The Common Cold and Flu Symptoms in Children

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The Common Cold and Flu Symptoms in Children

September 2, 2020


It is often complained that schools attended by these children are a breeding ground for germs and bacteria, which is actually very true! There are good prospects of anything from lice to cold this season. So what are the most common diseases that you have to deal with?

Know the Common Diseases

So, what do you know about the illnesses in children? Although your child is very likely to get sick, it is important to know what symptoms they are capable of and when it may be necessary for your child to visit your local family medicine clinic! Let’s dive into them directly below!

  • Common Cold

Children are commonly known to receive this all year long and often have a runny nose, fever, congestion, and sore throat. A little rest can help children to recover but can make them feeble.

Help your child with a lot of fluids (water, tea, soup, smoothies, etc.) and relax. Saline nose rinses can help with nose congestion, and a humidifier really works well for cough.

Support them with the choice of child-friendly supplements like vitamins C and D, and see your local family medicine clinic for more tips and recommendations, as always.

  • Stomach Infection and Nausea

The stomach infection involves vomiting, diarrhea, and abdominal pain and this is horrific for both parties involved. There are a number of common viruses, such as noroviruses and poisoning that lead to stomach distress, and when they get it you will know exactly — it is not nice!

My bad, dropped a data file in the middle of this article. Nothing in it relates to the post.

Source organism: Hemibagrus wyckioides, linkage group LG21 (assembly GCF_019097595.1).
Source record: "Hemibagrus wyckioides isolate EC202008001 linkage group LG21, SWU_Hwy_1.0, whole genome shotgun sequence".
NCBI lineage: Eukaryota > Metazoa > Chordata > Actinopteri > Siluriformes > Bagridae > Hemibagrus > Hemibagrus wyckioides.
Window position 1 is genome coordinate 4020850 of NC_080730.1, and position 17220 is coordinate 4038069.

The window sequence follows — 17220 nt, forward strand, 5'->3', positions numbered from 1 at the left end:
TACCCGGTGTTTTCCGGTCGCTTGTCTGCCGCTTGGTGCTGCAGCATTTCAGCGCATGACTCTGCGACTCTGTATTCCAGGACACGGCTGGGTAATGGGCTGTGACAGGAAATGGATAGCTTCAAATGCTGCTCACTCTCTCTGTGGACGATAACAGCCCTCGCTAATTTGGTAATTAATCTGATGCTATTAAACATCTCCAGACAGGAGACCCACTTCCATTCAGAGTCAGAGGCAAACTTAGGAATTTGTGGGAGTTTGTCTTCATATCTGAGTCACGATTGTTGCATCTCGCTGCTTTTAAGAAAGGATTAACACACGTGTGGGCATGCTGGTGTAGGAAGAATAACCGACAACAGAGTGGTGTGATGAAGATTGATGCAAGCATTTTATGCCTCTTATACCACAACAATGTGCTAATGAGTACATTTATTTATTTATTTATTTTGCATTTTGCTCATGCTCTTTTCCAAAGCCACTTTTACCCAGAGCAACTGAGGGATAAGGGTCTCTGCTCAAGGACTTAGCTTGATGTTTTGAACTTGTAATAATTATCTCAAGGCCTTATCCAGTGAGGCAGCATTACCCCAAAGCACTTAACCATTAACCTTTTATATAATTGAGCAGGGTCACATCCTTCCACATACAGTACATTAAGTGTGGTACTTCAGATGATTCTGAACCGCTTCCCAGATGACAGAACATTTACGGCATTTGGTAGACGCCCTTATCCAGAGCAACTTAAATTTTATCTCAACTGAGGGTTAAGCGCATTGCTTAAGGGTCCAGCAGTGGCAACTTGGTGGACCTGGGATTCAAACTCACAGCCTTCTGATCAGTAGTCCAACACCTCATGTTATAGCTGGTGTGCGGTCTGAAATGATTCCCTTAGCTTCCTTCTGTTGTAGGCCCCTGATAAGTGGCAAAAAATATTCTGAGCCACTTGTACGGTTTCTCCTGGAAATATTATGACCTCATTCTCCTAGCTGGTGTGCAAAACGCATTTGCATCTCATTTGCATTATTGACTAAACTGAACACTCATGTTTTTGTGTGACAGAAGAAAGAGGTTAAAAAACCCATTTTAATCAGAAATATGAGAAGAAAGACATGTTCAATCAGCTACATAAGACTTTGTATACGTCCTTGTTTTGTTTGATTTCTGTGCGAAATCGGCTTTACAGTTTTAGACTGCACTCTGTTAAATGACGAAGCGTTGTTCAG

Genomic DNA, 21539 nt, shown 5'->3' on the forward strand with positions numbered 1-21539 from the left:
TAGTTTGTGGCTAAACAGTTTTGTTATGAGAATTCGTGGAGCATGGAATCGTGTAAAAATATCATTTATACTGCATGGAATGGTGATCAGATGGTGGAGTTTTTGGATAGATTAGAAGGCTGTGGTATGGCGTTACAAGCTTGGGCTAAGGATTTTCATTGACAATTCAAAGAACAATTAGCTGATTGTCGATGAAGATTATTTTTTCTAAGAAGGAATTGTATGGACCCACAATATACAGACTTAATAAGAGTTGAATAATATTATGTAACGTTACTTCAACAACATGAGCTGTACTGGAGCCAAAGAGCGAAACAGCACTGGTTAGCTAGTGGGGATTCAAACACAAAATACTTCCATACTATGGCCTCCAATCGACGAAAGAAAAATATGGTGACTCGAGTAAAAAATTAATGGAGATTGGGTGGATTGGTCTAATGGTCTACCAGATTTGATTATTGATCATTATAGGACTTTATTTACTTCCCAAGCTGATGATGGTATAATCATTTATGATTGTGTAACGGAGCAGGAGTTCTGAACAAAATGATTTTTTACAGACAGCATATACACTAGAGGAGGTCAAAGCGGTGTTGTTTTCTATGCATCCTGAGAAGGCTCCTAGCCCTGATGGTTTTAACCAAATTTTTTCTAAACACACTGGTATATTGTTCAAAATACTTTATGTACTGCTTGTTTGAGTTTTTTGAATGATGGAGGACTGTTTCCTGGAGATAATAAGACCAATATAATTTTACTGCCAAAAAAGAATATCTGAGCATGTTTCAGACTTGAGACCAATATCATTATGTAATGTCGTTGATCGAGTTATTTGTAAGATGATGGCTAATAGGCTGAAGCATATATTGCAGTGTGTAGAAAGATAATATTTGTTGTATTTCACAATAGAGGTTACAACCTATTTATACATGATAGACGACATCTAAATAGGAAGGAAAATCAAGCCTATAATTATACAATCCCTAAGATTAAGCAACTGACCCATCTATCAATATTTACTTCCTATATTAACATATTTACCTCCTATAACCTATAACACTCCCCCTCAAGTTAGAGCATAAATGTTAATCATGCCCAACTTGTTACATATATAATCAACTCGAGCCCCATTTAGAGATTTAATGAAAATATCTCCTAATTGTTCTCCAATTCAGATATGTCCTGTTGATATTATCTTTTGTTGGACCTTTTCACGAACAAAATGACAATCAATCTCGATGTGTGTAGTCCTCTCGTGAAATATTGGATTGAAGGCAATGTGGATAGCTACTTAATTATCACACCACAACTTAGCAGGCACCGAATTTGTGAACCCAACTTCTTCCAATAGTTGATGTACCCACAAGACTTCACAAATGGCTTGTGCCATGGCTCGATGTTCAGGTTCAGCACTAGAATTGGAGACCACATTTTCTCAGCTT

In a few days or a week, stomach bugs can clear with proper rest and care like the common cold. At this time, your child should be hydrated properly because they may succumb more easily to hydration.

An electrolyte solution is an excellent option, but be sure to sip water or liquids slowly and not at once because you cannot hold it up, which could only exacerbate the problem.

As the stomach bug begins to deteriorate and your child recovers her appetite and takes black food into consideration, the diet and soft foods like yogurt are taken into account.

A little girl has flu, lies at home under a blanket, her head hurts

  • Foot-and-Mouth Disease

Painful mouth and throat sores are one of the tell-tale signs of foot and mouth disease. This is highly contagious and can quickly be passed by coughs, sneezing, touching, and fecal substances from child to child. Blisters on the palms, which usually last for seven to 10 days, are another common sign.

It may also be important to monitor the blisters and to ensure that you do not scrape them or touch them. This disease requires rest and hydration.

  • The Flu

Your child can hopefully be safe from flu during this season, but when it comes, body chills, aches and pain, sore throat, headache, and high fever will occur quickly. That’s miserable and will probably sicken your kid a week.

Rest is important, so you have a chance for your child just to sleep and sit. Try to make them as comfortable with warm baths (if they’re chilling) or cool compresses (when they have a fever).

  • Sore Throat

Children have frequent sore throats, which can be painful. But antibiotics are not required for a sore throat caused by a virus. No specific medicine is needed in these cases and your child should improve in seven to ten days. An infection called streptococcal or strep throat could also lead to a sore throat in other cases.

  • Ear Ache

Ear pain in kids is common and can have many causes — including otitis media, a bacterial infection in the ear canal or swimmer’s ear, cold or symptom infection, tooth pain that radiates from the jaw to the ears, etc. Your doctor will have to check your child’s ear to tell the difference. Indeed, your pediatrician still has the best way to make an accurate diagnosis in an office exam. Where your baby has a high fever, both ears and other signs of disease, your child may decide the best antibiotic treatment.

Contact the family medicine doctor in the clinic in OKC. Schedule an appointment with Oklahoma Pain Doc.

**Disclaimer: This content should not be considered medical advice and does not imply a doctor-patient relationship.

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